Stars align: With Robinson Cano joining Felix, Mariners have two of the best
The Mariners still have plenty of holes but there’s no denying this: After signing Robinson Cano to a $240 million contract, they have two of the best players in baseball, Cano and pitcher Felix Hernandez.
Seattle Times columnist
Early in spring training, Felix Hernandez was raving about new manager Lloyd McClendon, calling him “a great guy — a guy you can go and talk to about anything.”
Then Hernandez was asked about all the skippers he has played for since he arrived in Seattle in 2005 as a 19-year-old phenom. The question, unlike most major-league hitters, stumped him.
“I think Lloyd’s the seventh,’’ Felix said, grinning. “I’m not sure. I’ll have to count. That’s a pretty good question.”
As he settles comfortably into the role of “elder statesman” — if that’s applicable to someone who will turn a mere 28 on April 8 — Hernandez has seen a whirlwind of change on the homefront. And yes, he was right, he’s working on Manager No. 7 (all together now: Hargrove, McLaren, Riggleman, Wakamatsu, Brown, Wedge, McClendon), a revolving door that has been accompanied by a steady stream of teammates in ingress and egress.
Through it all, and the team’s struggles along the way, the King has remained regal, and almost single-handedly made the Mariners relevant during the most dismal years (which has been most of them).
But now Hernandez has company on the superstar front: Robinson Cano, who defied conventional wisdom by taking the Mariners’ winter offer of $240 million for 10 years. It’s still a bit hard to process, but it is surreal reality: Cano has indeed turned in his pinstripes and fled the House that Ruth Built for the dangerous confines of The Safe.
So here’s a comforting thought for Mariners fans: No matter how much the team continues to struggle on its perpetual journey back to contention, they still have arguably the best pitcher on the planet — Hernandez is at least in the conversation — on the mound every five days.
And now, they have one of the best hitters on the planet in their lineup every day. And that means Every. Single. Day. Cano has missed just 14 games the past seven seasons with the Yankees.
Watching those two in action should provide solace and sizzle even if the annual rush of spring-training optimism proves to be, once again, short-lived for Mariners fans. The Mariners might have holes, they might have deficiencies, they might have turmoil on the verge of rearing its ugly headaches.
But they have two transcendent talents still in full bloom, waiting for the rest of the team to develop around them. The Mariners with Hernandez have always had a bittersweet vibe, the sense that his best years are being played out on a back stage, with no playoffs in sight to showcase his talent.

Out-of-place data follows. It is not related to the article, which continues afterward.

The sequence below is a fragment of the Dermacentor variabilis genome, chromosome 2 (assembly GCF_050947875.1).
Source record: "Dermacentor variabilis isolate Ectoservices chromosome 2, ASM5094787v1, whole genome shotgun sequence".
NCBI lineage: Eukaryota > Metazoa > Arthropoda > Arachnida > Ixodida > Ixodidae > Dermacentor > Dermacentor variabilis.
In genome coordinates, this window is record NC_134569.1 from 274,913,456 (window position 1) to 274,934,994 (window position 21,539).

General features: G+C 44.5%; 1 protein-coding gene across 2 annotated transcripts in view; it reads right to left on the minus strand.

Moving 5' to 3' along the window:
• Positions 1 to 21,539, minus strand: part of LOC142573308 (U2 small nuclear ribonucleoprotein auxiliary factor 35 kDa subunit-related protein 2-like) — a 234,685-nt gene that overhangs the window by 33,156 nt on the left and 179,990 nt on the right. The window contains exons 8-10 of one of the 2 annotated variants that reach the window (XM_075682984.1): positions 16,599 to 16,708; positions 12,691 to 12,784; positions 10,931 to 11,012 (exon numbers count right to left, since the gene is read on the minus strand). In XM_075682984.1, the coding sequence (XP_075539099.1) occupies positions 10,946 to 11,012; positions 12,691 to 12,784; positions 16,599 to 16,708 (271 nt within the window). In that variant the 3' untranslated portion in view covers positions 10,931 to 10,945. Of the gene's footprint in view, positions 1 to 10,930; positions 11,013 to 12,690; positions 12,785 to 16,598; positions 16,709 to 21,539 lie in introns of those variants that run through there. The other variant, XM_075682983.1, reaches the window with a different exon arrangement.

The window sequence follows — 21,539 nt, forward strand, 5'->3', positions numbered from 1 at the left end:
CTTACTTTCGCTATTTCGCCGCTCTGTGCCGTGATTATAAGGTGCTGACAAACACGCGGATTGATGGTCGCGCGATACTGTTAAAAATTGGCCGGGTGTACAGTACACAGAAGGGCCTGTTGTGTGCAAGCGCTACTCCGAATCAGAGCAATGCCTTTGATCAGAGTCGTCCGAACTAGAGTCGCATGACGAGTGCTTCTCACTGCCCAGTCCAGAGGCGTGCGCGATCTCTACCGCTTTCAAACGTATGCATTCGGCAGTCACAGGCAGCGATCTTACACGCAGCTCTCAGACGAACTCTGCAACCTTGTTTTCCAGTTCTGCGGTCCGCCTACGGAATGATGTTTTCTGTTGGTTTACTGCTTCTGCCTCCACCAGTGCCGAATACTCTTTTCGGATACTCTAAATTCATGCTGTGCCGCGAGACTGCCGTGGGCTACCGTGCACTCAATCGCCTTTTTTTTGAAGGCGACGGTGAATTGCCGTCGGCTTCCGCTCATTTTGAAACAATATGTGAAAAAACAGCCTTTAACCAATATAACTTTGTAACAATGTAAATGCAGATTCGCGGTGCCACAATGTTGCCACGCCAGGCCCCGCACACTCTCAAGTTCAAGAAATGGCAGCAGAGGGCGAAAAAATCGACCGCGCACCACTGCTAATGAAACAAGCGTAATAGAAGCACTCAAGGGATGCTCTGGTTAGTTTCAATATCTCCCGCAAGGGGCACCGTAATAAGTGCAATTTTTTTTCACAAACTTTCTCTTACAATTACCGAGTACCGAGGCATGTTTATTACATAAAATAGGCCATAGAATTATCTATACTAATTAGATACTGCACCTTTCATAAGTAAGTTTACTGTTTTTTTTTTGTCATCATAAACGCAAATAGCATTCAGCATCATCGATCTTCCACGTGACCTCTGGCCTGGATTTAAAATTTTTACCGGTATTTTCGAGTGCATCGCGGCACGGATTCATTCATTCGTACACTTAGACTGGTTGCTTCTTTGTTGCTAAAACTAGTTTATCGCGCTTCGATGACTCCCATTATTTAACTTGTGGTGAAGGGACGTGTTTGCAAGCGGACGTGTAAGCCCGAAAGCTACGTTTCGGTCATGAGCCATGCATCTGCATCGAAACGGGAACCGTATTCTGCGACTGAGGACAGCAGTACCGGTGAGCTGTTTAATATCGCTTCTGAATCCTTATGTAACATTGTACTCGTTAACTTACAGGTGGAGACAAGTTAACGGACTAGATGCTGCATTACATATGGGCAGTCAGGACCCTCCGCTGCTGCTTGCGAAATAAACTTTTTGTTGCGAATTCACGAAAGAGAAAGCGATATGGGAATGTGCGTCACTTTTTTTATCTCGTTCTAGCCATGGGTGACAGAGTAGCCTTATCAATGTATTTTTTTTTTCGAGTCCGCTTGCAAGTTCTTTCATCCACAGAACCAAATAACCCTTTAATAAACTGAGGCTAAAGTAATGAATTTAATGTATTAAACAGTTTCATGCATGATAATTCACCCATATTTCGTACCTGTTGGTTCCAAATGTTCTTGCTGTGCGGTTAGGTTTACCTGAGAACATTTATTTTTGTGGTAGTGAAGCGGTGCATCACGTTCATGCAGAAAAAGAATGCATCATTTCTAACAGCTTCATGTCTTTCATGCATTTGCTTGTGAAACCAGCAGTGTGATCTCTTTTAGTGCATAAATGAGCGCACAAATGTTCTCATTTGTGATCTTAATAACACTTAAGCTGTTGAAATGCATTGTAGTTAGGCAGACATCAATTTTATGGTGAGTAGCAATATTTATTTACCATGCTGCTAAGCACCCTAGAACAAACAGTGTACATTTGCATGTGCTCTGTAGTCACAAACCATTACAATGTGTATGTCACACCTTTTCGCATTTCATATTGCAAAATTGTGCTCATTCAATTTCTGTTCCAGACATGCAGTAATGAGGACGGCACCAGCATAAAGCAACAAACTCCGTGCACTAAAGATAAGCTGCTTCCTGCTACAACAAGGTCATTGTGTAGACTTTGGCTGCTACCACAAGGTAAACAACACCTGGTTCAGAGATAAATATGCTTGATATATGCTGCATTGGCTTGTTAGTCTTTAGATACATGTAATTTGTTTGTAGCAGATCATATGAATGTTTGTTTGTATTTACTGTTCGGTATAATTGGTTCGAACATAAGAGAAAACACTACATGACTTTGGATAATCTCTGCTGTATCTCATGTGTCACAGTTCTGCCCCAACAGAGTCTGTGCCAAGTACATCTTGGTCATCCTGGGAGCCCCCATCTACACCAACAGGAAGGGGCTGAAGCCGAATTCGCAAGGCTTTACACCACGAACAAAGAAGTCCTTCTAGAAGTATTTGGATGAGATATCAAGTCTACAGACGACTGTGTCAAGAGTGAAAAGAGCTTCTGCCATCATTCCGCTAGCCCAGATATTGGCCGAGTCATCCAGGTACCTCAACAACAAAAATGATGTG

Now, here comes Cano, used to virtually annual postseason runs — including one all the way to a World Series title in 2009. One has to wonder how he would handle being relegated to relative anonymity in Seattle if the Mariners don’t find a way to contend.
It’s not fair to call the Mariners a two-man team — not with Hisashi Iwakuma coming off a third-place Cy Young finish, Kyle Seager emerging as one of the better third basemen in the American League, and other young players of promise and potential who could break out at any time.
But there’s no question whatsoever they are the faces of the franchise, and figure to be for the foreseeable future. Overlapping superstars is a luxury the Mariners have had only intermittently — most bountifully in the era of Ken Griffey Jr., Randy Johnson, Edgar Martinez and Alex Rodriguez. When three of those left, Martinez was paired with Ichiro (but mostly past Edgar’s prime), and Ichiro with Adrian Beltre (but Beltre never attained the heights in Seattle that he did before, and after).
Already, it appears, a kinship is developing between Hernandez and Cano, who were previous teammates only for a fleeting few days in All-Star games. When Cano was mulling over his free-agent options, he consulted with Hernandez, who put on a sell job.
“He was like, ‘They’re going to make you feel like family,’ ’’ Cano said at his introductory news conference. “ ‘They’ll always take care of you; any time you want to talk to them, they’ll be there for you.’ That played a big part in my decision.”
In spring, they could be seen together frequently in the Peoria clubhouse.
“Me and Robby, we’ve been talking a lot,’’ Hernandez said. “We have a good feeling. We talk about everything — what do we have here, what do we need to do to win.”
That equation has been elusive for the Mariners. But with Hernandez and Cano on hand, the search will be a lot more compelling.
Larry Stone: 206-464-3146 or firstname.lastname@example.org. On Twitter @StoneLarry